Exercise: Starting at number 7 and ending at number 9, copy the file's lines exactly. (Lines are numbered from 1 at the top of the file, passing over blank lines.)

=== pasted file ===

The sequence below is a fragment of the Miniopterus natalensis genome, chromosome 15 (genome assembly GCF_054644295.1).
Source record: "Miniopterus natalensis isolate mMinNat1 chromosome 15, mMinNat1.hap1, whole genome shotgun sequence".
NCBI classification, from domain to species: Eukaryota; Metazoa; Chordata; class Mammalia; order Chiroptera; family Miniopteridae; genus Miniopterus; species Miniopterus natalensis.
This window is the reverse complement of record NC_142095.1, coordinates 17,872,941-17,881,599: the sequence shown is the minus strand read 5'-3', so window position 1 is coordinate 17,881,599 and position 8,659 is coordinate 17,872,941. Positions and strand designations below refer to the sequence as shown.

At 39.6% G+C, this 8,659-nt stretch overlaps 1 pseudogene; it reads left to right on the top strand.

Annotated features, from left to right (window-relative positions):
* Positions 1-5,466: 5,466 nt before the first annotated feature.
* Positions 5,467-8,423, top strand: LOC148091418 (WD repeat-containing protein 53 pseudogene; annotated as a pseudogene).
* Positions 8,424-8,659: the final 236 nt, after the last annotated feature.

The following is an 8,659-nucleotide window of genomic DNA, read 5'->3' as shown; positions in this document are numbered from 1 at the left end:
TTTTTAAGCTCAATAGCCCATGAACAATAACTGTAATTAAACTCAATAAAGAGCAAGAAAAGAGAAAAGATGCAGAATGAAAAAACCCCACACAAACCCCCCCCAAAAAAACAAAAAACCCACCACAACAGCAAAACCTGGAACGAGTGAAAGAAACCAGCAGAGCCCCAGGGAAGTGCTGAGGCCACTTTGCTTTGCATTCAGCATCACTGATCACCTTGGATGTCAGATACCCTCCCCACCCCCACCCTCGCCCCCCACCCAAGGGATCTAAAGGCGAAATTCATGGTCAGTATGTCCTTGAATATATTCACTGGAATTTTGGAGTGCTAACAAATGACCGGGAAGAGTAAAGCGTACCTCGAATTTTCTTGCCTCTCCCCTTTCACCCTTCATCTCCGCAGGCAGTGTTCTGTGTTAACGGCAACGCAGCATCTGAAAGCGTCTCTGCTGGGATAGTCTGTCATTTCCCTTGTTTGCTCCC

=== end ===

* Positions 1-5,466: 5,466 nt before the first annotated feature.
* Positions 5,467-8,423, top strand: LOC148091418 (WD repeat-containing protein 53 pseudogene; annotated as a pseudogene).
* Positions 8,424-8,659: the final 236 nt, after the last annotated feature.